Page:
“This work is a salutary lesson, as some people may have been dissuaded from taking a potentially effective treatment, based on poor quality evidence,” Jauhar said. “Science does correct itself, and the authors are to be congratulated on this work.”

The findings are also an important first step to helping patients responsibly discontinue taking antidepressants, said Dr. Christiaan Vinkers, a psychiatrist and full professor in the department of psychiatry at Amsterdam University Medical Center, in a news release.

What these findings mean for patients

Another weakness of the review was that many of the included studies weren’t primarily focused on antidepressant discontinuation, but rather the efficacy of antidepressants versus placebos, Dr. Tony Kendrick, professor of primary care at the University of Southampton in England, said in a news release.

These studies “also happened to observe patients in the wash-out period coming off the drugs at the end of the trials. Consequently, the period of taking the antidepressant was 12 weeks or less in 36 out of the 79 included studies,” Kendrick said. “Severe discontinuation symptoms would not usually be expected to arise after only a few weeks of antidepressant use.”

Some of the other included studies had much longer treatment periods — some up to a year or longer.

Regarding why antidepressant discontinuation sometimes leads to withdrawal symptoms, it’s important to note these medications aren’t addictive, Henssler said. The effects could be due to the suddenly lower amount of neurotransmitters in your brain, according to the Cleveland Clinic.

In the review, there was no difference between studies on tapered or abrupt discontinuation. But the authors cautioned that finding isn’t a firm conclusion due to variation in study designs. And other research still indicates tapering can be helpful for reducing the chances and severity of symptoms, they said.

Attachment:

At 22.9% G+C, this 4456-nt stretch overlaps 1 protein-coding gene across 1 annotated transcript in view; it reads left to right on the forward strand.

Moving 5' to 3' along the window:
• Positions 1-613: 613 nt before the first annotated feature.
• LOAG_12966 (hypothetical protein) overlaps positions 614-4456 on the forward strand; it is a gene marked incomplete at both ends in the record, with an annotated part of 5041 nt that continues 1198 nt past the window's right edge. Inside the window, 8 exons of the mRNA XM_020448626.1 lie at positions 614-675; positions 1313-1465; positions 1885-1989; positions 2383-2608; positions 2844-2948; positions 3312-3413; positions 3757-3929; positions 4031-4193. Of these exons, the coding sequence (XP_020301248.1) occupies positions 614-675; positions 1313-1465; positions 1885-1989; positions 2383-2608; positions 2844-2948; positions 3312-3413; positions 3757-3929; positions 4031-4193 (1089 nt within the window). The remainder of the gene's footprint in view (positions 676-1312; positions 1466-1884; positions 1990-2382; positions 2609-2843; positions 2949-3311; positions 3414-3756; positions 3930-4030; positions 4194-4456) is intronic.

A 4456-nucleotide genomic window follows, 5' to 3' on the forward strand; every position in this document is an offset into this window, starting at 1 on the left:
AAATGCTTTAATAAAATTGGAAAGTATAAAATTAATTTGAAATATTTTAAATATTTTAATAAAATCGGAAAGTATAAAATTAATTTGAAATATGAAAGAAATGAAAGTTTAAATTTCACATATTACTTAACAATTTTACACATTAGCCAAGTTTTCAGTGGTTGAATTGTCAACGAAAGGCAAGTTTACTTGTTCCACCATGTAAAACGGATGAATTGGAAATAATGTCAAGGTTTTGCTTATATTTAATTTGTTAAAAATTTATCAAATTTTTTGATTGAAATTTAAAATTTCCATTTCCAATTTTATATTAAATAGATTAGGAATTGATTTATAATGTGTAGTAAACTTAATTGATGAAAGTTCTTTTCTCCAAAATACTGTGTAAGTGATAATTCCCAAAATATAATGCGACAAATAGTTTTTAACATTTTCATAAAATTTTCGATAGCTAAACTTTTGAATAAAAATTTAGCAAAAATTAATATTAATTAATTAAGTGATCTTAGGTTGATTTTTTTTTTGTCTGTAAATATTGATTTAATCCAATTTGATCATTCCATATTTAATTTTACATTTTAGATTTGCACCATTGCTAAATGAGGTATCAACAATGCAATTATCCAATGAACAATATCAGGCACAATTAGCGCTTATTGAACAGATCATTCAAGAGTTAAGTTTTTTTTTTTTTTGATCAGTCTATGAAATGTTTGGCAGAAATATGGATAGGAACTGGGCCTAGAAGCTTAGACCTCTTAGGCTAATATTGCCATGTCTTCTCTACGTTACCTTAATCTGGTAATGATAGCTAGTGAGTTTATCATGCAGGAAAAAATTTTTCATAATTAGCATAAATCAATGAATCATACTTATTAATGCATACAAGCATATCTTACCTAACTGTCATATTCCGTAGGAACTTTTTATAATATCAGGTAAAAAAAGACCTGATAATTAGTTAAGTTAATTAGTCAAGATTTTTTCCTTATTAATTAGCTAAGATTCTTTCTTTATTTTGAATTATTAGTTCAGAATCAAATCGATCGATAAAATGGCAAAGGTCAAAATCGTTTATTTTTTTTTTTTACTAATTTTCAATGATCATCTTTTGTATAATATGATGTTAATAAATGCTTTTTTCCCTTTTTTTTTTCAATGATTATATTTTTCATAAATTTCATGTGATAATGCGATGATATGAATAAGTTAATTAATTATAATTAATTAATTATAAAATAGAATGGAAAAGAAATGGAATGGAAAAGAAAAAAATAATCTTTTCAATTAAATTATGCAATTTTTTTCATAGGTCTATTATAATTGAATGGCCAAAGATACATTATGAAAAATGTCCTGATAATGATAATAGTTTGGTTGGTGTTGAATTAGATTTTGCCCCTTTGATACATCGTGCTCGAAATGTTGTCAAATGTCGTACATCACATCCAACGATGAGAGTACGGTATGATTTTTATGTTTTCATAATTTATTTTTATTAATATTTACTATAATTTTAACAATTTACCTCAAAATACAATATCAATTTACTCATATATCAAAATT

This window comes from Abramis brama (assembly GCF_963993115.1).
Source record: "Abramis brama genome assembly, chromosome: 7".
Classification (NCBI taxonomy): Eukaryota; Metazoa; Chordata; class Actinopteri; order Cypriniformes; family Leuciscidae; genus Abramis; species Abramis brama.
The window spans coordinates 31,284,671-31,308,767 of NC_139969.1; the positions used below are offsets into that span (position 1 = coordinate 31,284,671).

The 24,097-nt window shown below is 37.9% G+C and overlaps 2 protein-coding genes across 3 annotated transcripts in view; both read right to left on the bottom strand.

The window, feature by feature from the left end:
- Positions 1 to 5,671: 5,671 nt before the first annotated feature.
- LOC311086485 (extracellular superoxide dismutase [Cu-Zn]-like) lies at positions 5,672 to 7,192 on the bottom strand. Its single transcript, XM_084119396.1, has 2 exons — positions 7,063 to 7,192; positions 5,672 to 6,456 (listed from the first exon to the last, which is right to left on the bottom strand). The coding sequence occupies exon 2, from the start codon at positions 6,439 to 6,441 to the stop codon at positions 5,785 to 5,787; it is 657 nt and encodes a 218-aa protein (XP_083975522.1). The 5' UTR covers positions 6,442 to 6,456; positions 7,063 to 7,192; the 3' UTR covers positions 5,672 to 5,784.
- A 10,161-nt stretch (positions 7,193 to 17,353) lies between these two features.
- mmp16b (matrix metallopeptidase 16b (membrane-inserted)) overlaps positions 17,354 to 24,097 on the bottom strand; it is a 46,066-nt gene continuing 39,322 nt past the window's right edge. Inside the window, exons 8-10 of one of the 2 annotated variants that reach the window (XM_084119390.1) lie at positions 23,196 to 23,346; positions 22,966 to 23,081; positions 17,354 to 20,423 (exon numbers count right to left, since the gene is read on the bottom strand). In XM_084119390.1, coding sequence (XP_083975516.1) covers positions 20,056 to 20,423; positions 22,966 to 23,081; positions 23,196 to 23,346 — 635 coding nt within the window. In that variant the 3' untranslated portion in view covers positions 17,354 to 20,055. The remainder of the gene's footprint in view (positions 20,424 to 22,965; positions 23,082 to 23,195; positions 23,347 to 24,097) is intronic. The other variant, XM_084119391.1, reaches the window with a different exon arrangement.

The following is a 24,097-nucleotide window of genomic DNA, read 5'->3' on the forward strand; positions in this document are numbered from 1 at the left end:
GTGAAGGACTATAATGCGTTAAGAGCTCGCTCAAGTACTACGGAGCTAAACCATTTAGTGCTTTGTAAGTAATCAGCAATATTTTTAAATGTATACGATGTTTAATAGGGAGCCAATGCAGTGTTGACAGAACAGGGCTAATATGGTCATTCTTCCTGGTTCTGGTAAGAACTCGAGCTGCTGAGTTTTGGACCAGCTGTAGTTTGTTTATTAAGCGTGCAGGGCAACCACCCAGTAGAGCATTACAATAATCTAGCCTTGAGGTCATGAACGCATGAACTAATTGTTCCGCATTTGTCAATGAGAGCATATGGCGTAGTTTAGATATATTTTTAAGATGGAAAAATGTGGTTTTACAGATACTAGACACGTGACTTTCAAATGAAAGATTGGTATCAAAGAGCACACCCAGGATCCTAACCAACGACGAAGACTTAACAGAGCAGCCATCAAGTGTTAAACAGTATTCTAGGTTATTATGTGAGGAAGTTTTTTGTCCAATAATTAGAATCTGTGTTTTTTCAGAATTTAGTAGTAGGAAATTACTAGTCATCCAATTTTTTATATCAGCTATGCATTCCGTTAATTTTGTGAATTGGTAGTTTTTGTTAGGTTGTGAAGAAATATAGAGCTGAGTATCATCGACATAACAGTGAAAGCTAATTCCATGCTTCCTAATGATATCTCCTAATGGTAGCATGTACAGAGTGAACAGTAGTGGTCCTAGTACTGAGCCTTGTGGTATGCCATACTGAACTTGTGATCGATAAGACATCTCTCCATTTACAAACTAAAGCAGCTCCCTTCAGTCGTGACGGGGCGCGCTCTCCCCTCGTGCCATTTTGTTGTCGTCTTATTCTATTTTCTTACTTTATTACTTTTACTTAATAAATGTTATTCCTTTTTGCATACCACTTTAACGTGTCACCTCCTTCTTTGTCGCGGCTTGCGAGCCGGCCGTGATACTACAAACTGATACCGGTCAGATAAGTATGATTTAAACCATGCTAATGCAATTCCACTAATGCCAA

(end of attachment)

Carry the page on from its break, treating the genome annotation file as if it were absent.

Though the rates of withdrawal aren’t nearly as high as previously reported, when it comes to patients wanting to quit their antidepressants, doctors should still have conversations about what doing so would mean for the patient and how to do it safely, Jauhar said.

“The doctor should help them to do so slowly and in a controlled manner that limits the impact of any potential withdrawal symptoms … at a pace that suits them and their individual needs,” said Dr. Oliver Howes, chair of the psychopharmacology committee at the Royal College of Psychiatrists in the United Kingdom, said in a news release. Howes wasn’t involved in the study.

Carefully strategizing is important also because of the risk of relapsing into the condition being treated, depending on a person’s mental health history, Dr. Paul Keedwell, a consultant psychiatrist and member of the Royal College of Psychiatrists who wasn’t involved in the study, said in a news release.

The study didn’t provide information on the duration of withdrawal symptoms, but other research suggests they can last for up to two weeks in most cases, Keedwell said. Discontinuation is more difficult for people who have been on their medications for a year or more, he added — in that case withdrawal symptoms can last for months but rarely up to a year.

However, “it is important to say that withdrawal symptoms are not dangerous, and the risk of experiencing them at some future date should not be a reason for refusing antidepressant treatment,” Keedwell said. “The pros and cons of treatment should always be discussed with your doctor.”